“To thine own self be true” is not in the Bible. Whether it is a good motto to live by all depends on what one means by it.
“To thine own self be true” is from William Shakespeare’s Hamlet. It is part of the advice that the king’s advisor Polonius gives to his son Laertes before he leaves home for France. The fuller context (from Act I, Scene 3) will help:
“Give every man thy ear, but few thy voice;
Take each man’s censure, but reserve thy judgment.
Costly thy habit as thy purse can buy,
But not express’d in fancy; rich, not gaudy;
For the apparel oft proclaims the man,
And they in France of the best rank and station
Are of a most select and generous chief in that.
Neither a borrower nor a lender be;
For loan oft loses both itself and friend,
And borrowing dulls the edge of husbandry.
This above all: to thine own self be true,
And it must follow, as the night the day,
Thou canst not then be false to any man.”
There is a lot of good advice here, and much of it would be in agreement with biblical principles.
In context, Polonius is telling his son to be authentic and genuine, which is usually pretty good advice. If you don’t pretend to be something you are not, you will not appear false to other people. If you are a pretender, a poser, a faker, or a hypocrite, you may fool some people, but eventually you will appear false—you will be exposed for what you are. If you are genuine, you will never have to worry about being exposed. The Bible never specifically states this, but it does speak about the dangers of hypocrisy.
Although Shakespeare was not a Christian, as far as we know (and we know very little about the man other than his writings), he wrote when the culture was largely dominated by Christian values. Today, if someone takes “to thine own self be true” as his motto apart from the over-arching Christian worldview and biblical moral framework, it could become an excuse for almost any kind of bad behavior:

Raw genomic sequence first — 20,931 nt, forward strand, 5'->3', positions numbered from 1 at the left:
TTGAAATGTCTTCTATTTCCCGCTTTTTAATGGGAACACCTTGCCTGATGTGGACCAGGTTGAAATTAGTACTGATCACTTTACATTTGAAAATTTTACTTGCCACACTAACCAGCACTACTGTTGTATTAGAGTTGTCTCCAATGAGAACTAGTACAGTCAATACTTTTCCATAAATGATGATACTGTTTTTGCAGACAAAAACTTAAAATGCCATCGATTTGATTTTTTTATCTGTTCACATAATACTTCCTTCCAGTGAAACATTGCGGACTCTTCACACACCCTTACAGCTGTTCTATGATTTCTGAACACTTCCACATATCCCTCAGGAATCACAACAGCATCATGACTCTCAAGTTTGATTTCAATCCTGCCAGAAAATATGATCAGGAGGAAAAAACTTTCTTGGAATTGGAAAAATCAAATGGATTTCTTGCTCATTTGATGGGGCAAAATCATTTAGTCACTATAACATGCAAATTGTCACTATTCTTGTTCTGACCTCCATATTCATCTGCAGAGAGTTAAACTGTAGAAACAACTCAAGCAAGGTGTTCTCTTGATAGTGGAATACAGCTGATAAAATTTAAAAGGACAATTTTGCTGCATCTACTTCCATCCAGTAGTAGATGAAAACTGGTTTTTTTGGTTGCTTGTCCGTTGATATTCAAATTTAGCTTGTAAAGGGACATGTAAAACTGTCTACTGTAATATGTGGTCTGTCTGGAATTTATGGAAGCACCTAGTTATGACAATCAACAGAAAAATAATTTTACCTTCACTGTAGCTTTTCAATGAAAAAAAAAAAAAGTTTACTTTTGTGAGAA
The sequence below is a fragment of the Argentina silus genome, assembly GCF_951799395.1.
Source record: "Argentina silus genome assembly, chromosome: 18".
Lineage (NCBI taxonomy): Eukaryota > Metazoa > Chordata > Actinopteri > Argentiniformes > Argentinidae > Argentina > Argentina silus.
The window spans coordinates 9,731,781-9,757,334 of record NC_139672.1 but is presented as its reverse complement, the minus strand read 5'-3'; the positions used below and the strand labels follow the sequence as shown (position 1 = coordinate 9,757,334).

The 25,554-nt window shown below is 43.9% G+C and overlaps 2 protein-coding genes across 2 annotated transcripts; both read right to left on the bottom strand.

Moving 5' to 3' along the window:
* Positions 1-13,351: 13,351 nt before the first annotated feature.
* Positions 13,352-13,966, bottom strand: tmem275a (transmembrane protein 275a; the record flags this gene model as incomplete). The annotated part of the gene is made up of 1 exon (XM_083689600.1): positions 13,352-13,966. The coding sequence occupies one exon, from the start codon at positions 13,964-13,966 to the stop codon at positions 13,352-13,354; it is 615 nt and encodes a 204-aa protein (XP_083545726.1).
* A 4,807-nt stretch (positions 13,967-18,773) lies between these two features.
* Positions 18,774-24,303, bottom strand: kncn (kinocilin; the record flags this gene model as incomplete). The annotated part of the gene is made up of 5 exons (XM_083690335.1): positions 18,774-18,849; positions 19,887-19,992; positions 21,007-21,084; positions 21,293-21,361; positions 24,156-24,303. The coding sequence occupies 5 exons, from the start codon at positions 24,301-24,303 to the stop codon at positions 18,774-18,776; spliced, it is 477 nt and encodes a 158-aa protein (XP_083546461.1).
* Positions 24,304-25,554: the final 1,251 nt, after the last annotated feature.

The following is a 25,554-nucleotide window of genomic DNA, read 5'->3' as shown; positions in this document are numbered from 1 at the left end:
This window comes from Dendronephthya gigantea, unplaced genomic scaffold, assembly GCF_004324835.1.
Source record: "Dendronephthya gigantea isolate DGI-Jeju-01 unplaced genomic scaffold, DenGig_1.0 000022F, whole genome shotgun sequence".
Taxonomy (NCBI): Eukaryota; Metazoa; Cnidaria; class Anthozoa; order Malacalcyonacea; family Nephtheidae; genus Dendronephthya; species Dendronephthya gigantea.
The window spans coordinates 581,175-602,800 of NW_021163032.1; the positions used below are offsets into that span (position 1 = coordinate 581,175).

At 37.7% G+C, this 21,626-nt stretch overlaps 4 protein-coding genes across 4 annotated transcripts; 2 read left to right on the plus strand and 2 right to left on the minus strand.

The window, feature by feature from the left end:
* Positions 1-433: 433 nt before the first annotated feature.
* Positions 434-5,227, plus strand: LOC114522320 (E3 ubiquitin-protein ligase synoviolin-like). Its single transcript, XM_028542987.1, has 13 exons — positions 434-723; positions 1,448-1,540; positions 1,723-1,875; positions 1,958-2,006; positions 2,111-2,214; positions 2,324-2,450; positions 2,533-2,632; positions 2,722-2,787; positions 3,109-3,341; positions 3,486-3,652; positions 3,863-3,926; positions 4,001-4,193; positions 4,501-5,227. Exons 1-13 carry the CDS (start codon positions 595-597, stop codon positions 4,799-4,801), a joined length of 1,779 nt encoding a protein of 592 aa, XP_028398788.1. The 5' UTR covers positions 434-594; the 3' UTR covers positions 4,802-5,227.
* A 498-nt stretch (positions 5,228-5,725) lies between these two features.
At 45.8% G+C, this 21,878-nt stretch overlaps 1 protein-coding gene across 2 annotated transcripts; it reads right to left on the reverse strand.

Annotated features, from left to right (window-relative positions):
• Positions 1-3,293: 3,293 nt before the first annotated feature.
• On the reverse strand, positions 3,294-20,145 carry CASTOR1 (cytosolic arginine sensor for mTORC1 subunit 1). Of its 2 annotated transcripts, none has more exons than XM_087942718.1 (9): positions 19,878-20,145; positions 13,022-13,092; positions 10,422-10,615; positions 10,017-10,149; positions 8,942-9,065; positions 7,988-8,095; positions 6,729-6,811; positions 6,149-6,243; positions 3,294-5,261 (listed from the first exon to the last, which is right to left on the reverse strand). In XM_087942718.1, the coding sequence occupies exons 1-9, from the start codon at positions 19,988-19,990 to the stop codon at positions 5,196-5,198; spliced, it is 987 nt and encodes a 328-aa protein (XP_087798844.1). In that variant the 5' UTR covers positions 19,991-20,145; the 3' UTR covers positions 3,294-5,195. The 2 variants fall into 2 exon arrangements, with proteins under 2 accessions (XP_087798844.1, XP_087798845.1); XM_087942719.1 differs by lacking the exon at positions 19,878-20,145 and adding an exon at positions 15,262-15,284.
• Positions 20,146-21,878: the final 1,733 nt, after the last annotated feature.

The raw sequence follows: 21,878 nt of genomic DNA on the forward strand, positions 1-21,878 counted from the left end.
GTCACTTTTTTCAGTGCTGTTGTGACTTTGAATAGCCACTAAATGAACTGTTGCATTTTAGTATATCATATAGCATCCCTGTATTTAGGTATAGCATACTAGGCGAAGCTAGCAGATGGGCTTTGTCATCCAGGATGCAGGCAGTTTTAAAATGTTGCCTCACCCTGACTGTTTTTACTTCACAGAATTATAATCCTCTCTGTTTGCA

“I don’t love my wife anymore, but I do love my secretary. I need to be true to myself.”
“I was born a man, but I feel like a woman. I need to be true to myself.”
“I would spend more time with my kids, but I get so much more fulfillment by being successful at work. I need to be true to myself and do what I enjoy.”
“I really should get a job, but work is so boring. I think I will just hang out at the pool. I need to be true to myself.”
“I know I promised to help you, and at the time I meant it. But I just don’t feel like doing it anymore. I have to be true to myself, and I have changed my mind.”
“Being true to myself” without any context could mean that I will act sinfully or irresponsibly because it is what I really feel like doing. The Bible presents authenticity as doing what is true and right—being honest and genuine—even if you don’t feel like it or even if it is to your disadvantage.
Proverbs 15:4 speaks highly of the man who “who swears to his own hurt and does not change.” In this case, a person swears (promises) to do something or be truthful about something even if it is to his detriment. This is being genuine and authentic. However the modern application of “to thine own self be true” might be that, regardless of the truth of the matter or what you may have promised in the past, you have to protect yourself, and if you have to lie or break a promise to do it, that is OK because that is being authentic—that is “your truth.”
So, “to thine own self be true” is a fine motto, as long as it is understood within the context of a Christian worldview and a biblical moral framework. If you are a Christian, being true to yourself is really being true to the person you are in Christ and being true to what He has called you to be and do (Ephesians 4:1).